New publication "Energy Transfer to a Stable Donor Suppresses Degradation in Organic Solar Cells"

New publication "Energy Transfer to a Stable Donor Suppresses Degradation in Organic Solar Cells" by Andreas Weu, Rhea Kumar, Julian F. Butscher, Vincent Lami, Fabian Paulus, Artem A. Bakulin, and Yana Yaynzof in the Advanced Functional Materials.


Despite many advances toward improving the stability of organic photovoltaic devices, environmental degradation under ambient conditions remains a challenging obstacle for future application. Particularly conventional systems employing fullerene derivatives are prone to oxidize under illumination, limiting their applicability. Here, the environmental stability of the small molecule donor DRCN5T together with the fullerene acceptor PC70BM is reported. It is found that this system exhibits exceptional device stability, mainly due to almost constant short‐circuit current. By employing ultrafast femtosecond transient absorption spectroscopy, this remarkable stability is attributed to two separate mechanisms: 1) DRCN5T exhibits high intrinsic resistance toward external factors, showing no signs of deterioration. 2) The highly sensitive PC70BM is stabilized against degradation by the presence of DRCN5T through ultrafast, long‐range energy transfer to the donor, rapidly quenching the fullerene excited states which are otherwise precursors for chemical oxidation. It is proposed that this photoprotective mechanism be utilized to improve the device stability of other systems, including nonfullerene acceptors and ternary blends.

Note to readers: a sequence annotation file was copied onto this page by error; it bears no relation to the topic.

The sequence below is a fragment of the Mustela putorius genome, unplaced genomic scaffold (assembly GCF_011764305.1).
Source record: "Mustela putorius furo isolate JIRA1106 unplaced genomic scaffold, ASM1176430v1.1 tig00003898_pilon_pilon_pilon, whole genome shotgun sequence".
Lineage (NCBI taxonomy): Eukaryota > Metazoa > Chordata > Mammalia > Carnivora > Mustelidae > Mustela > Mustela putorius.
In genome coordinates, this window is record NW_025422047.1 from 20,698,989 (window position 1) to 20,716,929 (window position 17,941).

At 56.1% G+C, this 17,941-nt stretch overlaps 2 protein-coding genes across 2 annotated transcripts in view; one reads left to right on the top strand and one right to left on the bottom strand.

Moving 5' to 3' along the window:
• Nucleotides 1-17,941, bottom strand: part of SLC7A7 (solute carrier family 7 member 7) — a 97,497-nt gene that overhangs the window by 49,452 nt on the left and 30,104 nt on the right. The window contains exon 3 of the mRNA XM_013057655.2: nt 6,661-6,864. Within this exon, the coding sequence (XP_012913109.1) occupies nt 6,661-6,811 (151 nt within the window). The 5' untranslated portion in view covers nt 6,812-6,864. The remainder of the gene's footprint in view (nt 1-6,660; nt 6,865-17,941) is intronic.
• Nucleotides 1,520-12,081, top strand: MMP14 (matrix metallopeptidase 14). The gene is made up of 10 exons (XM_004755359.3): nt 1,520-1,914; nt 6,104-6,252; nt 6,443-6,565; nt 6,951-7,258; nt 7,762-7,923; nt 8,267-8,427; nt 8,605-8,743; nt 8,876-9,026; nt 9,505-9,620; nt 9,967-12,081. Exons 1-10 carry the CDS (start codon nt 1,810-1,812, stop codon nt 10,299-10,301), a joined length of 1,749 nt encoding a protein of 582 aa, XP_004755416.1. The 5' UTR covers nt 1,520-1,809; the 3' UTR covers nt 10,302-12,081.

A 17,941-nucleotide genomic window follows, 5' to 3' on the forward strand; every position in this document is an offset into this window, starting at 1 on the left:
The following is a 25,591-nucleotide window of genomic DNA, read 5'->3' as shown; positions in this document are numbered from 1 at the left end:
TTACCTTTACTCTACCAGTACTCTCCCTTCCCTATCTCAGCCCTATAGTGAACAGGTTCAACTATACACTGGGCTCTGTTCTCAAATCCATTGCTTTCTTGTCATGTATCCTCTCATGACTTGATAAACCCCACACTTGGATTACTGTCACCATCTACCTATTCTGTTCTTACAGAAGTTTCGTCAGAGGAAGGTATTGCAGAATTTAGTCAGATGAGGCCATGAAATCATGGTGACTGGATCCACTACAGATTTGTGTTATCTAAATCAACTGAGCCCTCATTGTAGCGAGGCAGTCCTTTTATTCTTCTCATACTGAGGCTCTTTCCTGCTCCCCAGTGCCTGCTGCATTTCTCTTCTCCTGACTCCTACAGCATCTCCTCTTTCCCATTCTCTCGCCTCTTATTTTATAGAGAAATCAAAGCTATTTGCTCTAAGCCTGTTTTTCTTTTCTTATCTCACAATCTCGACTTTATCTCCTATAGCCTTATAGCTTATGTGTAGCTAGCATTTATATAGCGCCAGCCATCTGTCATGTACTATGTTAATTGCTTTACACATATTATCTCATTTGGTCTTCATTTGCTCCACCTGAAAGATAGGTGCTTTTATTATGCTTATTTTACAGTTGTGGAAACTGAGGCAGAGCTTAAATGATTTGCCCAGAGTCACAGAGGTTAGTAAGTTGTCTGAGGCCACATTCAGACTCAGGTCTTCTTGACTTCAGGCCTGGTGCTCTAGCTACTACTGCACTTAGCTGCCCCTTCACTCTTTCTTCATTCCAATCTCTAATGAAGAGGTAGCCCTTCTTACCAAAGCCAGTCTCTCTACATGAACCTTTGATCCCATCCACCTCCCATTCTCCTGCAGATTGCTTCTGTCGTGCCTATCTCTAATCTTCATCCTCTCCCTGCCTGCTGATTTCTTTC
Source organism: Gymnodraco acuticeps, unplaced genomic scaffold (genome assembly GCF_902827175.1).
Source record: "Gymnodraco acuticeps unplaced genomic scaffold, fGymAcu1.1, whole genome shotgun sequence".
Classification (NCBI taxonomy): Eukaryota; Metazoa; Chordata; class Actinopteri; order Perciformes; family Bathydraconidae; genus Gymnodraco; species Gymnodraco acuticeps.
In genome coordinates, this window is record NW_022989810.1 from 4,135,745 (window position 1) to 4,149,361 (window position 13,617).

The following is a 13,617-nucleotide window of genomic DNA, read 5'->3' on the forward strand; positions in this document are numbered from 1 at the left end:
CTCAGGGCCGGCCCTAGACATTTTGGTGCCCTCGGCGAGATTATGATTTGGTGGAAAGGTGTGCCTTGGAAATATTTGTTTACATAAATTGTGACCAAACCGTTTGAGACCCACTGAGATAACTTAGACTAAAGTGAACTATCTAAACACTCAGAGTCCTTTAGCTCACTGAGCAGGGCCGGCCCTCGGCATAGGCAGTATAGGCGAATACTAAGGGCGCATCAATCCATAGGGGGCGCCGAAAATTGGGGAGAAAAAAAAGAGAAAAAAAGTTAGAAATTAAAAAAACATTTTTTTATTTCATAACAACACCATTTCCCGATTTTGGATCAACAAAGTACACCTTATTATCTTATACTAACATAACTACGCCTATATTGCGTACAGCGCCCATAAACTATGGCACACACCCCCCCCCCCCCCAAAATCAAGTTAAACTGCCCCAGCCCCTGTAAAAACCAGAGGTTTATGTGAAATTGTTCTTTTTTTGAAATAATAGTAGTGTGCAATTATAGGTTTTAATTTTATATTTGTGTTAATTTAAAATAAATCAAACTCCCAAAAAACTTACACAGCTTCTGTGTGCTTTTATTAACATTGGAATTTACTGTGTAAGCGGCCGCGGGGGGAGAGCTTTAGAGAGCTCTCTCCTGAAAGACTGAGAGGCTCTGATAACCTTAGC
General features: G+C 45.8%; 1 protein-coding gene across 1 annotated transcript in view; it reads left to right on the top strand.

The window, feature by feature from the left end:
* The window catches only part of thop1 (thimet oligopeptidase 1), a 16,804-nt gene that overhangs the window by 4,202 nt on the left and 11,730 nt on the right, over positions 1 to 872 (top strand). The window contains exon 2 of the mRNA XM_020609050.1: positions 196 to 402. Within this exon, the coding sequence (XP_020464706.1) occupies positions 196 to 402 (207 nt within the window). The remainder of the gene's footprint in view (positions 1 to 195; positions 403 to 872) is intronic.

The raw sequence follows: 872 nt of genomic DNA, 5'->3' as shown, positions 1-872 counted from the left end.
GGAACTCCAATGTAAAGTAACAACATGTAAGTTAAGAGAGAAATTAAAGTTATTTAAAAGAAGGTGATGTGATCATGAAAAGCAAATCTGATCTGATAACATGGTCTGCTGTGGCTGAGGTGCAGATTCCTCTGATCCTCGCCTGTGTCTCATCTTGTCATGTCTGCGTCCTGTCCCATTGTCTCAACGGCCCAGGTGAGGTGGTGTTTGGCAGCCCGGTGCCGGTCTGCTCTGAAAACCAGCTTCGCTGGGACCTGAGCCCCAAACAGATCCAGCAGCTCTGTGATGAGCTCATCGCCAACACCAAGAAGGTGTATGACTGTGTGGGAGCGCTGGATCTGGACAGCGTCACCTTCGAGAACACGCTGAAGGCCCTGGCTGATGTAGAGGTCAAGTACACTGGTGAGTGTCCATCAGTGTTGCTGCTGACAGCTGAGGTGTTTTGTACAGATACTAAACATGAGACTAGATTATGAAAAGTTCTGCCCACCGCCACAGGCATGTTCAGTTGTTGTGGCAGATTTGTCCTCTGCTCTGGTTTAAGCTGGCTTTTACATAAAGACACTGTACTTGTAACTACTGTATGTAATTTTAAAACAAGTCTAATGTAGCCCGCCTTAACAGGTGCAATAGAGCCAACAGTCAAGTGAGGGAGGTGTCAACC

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New paper " Insights from Device Modeling of Perovskite Solar Cells"

New paper "Insights from Device Modeling of Perovskite Solar Cells" by N. Tessler and Y. Vaynzof in ACS. Energy Lett. 4 (5), 1260 (2020).


In this Perspective, we explore the insights into the device physics of perovskite solar cells gained from modeling and simulation of these devices. We discuss a range of factors that influence the modeling of perovskite solar cells, including the role of ions, dielectric constant, density of states, and spatial distribution of recombination losses. By focusing on the effect of nonideal energetic alignment in perovskite photovoltaic devices, we demonstrate a unique feature in low-recombination perovskite materials: the formation of an interfacial, primarily electronic, self-induced dipole that results in a significant increase in the built-in potential and device open-circuit voltage. Finally, we discuss the future directions of device modeling in the field of perovskite photovoltaics, describing some of the outstanding open questions in which device simulations can serve as a particularly powerful tool for future advances in the field.

The full paper here: